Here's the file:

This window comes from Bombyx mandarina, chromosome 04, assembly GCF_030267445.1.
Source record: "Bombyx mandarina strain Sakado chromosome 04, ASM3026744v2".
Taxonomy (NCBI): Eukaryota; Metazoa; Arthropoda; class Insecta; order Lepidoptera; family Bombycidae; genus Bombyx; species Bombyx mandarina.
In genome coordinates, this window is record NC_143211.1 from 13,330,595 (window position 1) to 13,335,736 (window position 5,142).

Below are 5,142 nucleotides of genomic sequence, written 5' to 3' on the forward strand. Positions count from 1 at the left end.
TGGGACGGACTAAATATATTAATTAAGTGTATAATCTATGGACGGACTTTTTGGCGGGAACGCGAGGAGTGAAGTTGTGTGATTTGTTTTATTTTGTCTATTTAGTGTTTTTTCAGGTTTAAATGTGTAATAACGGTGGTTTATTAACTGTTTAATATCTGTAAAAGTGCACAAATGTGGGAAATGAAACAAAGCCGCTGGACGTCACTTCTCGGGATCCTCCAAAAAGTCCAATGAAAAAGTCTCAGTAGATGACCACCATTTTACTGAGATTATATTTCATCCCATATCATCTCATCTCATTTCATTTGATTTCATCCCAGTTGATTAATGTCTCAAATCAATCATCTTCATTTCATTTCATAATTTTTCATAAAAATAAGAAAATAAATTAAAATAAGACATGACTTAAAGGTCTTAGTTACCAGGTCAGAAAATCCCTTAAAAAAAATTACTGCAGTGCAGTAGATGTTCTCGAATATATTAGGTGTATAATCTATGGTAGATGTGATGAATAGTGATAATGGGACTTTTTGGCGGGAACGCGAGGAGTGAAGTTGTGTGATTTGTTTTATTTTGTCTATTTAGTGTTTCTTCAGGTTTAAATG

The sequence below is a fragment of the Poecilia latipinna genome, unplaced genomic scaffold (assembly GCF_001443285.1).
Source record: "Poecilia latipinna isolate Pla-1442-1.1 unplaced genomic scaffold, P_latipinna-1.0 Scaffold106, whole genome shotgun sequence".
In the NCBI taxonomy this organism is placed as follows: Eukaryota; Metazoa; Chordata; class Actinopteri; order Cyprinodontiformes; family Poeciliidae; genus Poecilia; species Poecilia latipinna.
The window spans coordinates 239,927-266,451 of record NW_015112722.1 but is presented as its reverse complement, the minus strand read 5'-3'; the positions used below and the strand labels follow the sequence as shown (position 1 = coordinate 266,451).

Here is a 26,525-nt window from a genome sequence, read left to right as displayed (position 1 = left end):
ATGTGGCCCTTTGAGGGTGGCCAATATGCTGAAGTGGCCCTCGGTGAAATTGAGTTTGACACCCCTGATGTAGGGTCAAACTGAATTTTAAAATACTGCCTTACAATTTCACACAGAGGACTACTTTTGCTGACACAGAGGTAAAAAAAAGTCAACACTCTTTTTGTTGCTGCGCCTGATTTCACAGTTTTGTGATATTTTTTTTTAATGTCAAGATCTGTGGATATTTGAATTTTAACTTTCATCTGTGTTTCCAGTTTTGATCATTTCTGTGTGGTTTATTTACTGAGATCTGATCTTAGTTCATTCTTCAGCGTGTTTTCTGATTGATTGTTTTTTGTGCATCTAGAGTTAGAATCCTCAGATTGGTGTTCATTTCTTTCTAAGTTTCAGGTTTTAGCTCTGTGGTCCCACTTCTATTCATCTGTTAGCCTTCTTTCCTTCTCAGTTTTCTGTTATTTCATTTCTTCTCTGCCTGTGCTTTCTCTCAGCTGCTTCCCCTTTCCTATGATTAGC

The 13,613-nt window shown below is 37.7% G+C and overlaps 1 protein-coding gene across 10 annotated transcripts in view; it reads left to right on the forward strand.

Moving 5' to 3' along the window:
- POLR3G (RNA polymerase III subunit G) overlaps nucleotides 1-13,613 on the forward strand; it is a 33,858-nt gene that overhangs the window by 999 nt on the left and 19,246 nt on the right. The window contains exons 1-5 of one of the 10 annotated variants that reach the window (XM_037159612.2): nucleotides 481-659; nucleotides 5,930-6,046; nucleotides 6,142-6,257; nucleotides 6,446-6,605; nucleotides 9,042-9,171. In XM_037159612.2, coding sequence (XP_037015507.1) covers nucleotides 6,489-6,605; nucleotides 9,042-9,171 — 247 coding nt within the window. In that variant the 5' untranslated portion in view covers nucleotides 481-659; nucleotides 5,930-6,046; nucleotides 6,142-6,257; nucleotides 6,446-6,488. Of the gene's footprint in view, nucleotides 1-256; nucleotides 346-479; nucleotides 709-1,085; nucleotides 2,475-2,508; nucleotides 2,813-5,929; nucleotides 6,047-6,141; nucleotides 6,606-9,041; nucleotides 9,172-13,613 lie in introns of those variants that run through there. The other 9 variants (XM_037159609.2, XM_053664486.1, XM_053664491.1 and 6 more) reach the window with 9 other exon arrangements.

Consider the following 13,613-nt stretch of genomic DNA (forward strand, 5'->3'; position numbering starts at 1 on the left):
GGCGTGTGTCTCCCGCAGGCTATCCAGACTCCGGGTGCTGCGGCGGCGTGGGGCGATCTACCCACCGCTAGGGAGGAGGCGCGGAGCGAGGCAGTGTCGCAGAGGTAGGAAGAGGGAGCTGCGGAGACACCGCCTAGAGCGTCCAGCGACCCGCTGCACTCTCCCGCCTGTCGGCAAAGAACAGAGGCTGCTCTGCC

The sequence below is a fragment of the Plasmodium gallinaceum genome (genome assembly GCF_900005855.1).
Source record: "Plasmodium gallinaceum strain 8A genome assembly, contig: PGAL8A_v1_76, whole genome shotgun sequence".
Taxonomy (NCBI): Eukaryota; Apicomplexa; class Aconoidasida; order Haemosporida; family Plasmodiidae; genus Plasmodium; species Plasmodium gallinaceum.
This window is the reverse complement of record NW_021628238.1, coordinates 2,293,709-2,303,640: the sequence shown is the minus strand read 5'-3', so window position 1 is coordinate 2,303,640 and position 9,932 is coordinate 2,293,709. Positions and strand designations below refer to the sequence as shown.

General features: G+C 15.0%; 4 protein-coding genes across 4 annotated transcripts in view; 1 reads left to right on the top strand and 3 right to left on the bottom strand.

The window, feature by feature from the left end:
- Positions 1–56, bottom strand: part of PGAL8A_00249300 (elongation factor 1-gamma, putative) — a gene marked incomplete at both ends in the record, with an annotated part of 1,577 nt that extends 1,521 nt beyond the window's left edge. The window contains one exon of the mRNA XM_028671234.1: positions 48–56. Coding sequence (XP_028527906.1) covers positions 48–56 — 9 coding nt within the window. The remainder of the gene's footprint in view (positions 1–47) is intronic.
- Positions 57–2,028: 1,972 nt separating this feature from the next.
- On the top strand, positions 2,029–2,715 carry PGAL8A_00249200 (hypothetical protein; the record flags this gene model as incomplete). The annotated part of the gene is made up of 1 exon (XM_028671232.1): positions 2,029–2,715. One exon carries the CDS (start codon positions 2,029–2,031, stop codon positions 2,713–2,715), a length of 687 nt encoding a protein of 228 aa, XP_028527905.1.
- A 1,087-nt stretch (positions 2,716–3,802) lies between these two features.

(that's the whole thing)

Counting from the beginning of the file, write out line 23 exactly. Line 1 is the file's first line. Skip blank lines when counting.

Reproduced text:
The window, feature by feature from the left end: